Four Teen Writers Weigh in on Their Experiences with Black Girl’s Magazine
Writing is one of the most rewarding forms of self-expression. For years, youth have been learning about the transformative power of writing at Black Girls’s Magazine (BGM), a publication in over 200 public and school libraries focusing on empowering young Black girls to share stories in their community.
In a recent webinar hosted by YouthREX, founder of BGM, Annette Bazira-Okafor, talked about her journey and the impact of the magazine on the topic of Building Black Futures Through Literacy.
“Black Girls Magazine validates Black girls’ experiences, and gives them a place to tell their stories,” said Bazira-Okafor in our panel discussion with Camesha Cox, Founding Director, The Reading Partnership, Tana Turner, Owner & Principal Consultant, Turner Consulting Group, and Joanne Marcano and Pauletta Wandja Dika, who were past participants in the Reading Partnership for Parents Program.
To learn more about the ways this organization has been changing the lives of young Black girls in Toronto, Annette sat down with some of the participants and asked about why they love BGM. Check out the Q&A below.
How long have you been writing for Black Girl’s Magazine?
Chisom Agbakwa, 14
I’ve been writing for BGM for over five years since the very first issue was released.
For me, BGM has opened a lot of opportunities to partake in various activities. For example, I have been involved in many interviews with radio stations and news outlets, and even meeting different government ministers. It has also led to us speaking during particular Black History Month events, and even a large group trip to Montreal back in 2018.
Deva Ukhuegbe, 18
I have been a writer for Black Girl’s Magazine since it started in 2016. My main role is as a writer; I attend monthly meetings with other writers where we brainstorm ideas and give feedback on our work. But I have been an assistant editor for BGM, a lead creator in BGM Teen, and a research assistant for promotional work in the US and Canada.
Amarachi Achioso, 16
I’ve been writing for Black Girl’s Magazine for about five years now. Some activities that I’ve been involved in include travelling as a group to Montreal, which was the theme behind one of our magazine issues. Interviewing different people, this includes February 11th this year when we interviewed an engineer from the Canadian Space Agency for International Day of Women and Girls in Science. I’ve also been able to host a number of workshops this year as a collaboration between the Women’s Support Network of York Region and BGM. The activities held via Zoom during the Covid-19 period targeted young Black kids and teens and included a trivia night, a workout workshop, vegan baking, and several others.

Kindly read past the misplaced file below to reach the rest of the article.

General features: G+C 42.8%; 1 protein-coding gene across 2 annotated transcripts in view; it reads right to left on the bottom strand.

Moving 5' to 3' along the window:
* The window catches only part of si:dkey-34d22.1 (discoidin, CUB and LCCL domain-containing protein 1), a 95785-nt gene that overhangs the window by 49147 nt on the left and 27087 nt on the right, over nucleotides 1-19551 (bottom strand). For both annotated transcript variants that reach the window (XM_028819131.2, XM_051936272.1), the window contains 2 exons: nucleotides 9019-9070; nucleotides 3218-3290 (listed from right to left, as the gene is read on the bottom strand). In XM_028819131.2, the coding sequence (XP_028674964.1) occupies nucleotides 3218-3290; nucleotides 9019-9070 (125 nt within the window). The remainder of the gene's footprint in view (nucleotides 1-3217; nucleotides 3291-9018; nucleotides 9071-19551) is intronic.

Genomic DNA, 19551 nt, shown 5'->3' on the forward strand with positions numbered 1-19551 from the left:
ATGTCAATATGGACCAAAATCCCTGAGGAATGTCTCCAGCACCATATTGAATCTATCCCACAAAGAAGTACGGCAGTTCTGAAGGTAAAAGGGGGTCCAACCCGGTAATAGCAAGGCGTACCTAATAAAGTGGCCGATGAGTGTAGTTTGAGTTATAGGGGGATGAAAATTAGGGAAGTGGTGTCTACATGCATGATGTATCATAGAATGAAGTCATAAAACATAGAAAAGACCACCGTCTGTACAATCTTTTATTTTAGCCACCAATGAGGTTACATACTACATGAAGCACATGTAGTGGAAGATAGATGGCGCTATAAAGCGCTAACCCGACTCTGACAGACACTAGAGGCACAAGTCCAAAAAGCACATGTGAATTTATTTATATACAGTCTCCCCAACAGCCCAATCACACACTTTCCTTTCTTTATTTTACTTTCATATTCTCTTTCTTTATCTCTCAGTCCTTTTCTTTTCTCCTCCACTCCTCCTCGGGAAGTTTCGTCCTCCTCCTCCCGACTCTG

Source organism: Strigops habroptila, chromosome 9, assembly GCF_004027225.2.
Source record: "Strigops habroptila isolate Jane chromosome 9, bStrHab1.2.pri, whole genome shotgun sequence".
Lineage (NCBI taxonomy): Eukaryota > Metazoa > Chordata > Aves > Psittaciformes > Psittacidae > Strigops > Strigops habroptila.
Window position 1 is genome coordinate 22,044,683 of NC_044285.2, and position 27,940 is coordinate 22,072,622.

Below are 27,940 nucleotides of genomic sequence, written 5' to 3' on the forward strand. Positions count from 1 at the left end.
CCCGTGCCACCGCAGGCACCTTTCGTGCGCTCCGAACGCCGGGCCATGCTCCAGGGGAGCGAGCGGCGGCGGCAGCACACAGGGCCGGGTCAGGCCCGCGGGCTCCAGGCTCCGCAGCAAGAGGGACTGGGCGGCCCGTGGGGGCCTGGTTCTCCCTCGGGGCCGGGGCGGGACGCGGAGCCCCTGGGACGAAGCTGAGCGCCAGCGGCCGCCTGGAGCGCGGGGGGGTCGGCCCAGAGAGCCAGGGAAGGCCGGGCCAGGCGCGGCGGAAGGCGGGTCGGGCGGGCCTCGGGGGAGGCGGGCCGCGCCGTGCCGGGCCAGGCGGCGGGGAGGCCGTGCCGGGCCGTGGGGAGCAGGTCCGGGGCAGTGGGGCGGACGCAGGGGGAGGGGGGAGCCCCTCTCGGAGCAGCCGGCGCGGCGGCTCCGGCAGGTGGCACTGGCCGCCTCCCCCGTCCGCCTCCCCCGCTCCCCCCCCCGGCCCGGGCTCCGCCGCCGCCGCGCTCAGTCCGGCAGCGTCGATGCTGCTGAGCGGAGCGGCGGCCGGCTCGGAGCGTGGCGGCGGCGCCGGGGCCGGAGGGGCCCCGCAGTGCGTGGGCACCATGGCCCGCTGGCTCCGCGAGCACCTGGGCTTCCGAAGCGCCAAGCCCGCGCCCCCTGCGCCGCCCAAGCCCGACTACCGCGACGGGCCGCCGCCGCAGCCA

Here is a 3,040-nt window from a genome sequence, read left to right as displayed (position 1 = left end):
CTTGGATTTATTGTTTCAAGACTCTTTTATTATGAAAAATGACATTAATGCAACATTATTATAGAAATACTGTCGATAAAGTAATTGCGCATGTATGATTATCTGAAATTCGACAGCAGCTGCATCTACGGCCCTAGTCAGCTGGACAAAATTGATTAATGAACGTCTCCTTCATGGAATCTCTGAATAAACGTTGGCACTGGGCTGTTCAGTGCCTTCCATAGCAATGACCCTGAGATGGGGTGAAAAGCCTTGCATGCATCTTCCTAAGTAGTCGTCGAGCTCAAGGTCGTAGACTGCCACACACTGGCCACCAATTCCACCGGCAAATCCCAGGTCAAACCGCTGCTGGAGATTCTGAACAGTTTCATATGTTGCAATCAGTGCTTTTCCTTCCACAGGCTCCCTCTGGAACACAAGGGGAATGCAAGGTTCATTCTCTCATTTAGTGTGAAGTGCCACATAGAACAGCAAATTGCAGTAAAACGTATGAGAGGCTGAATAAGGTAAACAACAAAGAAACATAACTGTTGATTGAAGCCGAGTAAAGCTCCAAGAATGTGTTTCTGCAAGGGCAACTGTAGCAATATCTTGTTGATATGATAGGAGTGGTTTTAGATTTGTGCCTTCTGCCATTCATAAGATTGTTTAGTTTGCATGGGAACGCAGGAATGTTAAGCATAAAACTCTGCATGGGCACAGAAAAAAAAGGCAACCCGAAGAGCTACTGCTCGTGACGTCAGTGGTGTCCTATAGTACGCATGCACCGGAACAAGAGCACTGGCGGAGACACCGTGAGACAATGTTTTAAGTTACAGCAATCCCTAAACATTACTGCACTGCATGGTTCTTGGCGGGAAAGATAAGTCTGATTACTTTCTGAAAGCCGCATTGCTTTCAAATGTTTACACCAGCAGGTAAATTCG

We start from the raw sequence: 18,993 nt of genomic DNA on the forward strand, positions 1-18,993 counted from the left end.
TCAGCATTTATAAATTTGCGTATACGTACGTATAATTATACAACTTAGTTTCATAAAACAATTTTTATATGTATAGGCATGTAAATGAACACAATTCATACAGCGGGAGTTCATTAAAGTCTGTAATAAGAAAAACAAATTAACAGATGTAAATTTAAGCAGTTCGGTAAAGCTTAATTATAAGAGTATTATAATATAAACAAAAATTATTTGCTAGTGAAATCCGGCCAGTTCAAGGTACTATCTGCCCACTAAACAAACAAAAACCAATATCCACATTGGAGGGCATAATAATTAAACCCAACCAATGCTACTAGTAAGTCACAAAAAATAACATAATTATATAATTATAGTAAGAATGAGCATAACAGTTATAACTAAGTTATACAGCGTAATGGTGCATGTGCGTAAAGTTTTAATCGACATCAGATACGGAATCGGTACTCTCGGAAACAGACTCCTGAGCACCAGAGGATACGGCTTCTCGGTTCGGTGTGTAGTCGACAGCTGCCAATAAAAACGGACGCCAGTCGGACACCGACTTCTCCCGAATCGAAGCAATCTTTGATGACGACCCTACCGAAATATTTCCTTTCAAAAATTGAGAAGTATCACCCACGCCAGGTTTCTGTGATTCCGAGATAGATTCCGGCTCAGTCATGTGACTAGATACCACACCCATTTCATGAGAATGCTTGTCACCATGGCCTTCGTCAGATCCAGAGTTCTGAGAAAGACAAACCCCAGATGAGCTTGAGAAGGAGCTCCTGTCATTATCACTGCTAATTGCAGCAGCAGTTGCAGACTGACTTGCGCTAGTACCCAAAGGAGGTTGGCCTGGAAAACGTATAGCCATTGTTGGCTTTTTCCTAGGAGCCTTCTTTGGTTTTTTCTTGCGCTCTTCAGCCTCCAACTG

In what ways has BGM impacted your life or outlook on life?
When I first started with the magazine, I had no confidence in my skills as a writer. I was scared to have a platform and speak my mind, but I gave it a shot anyway. Now, I have grown as a leader and I learned to love myself in the process.
Being a part of BGM has made me open to being more active in terms of social justice issues. I say this because being able to participate in the making of this magazine gave me a chance to give back to our community, but also to provide inspiration for other Black girls. We originally created this magazine as a way to ‘combat’ the underrepresentation of Black girls in the media, and after putting our minds to it, we truly were able to make something wonderful. As a young Black teenager, I wanted to make a difference and BGM taught me a little bit on how to do that by contributing to positive images of Black people through combating negative stereotypes, discrimination, and prejudice. In general, my outlook on life has been impacted because I know now that we have to be willing to take initiative and to be the change that we want to see.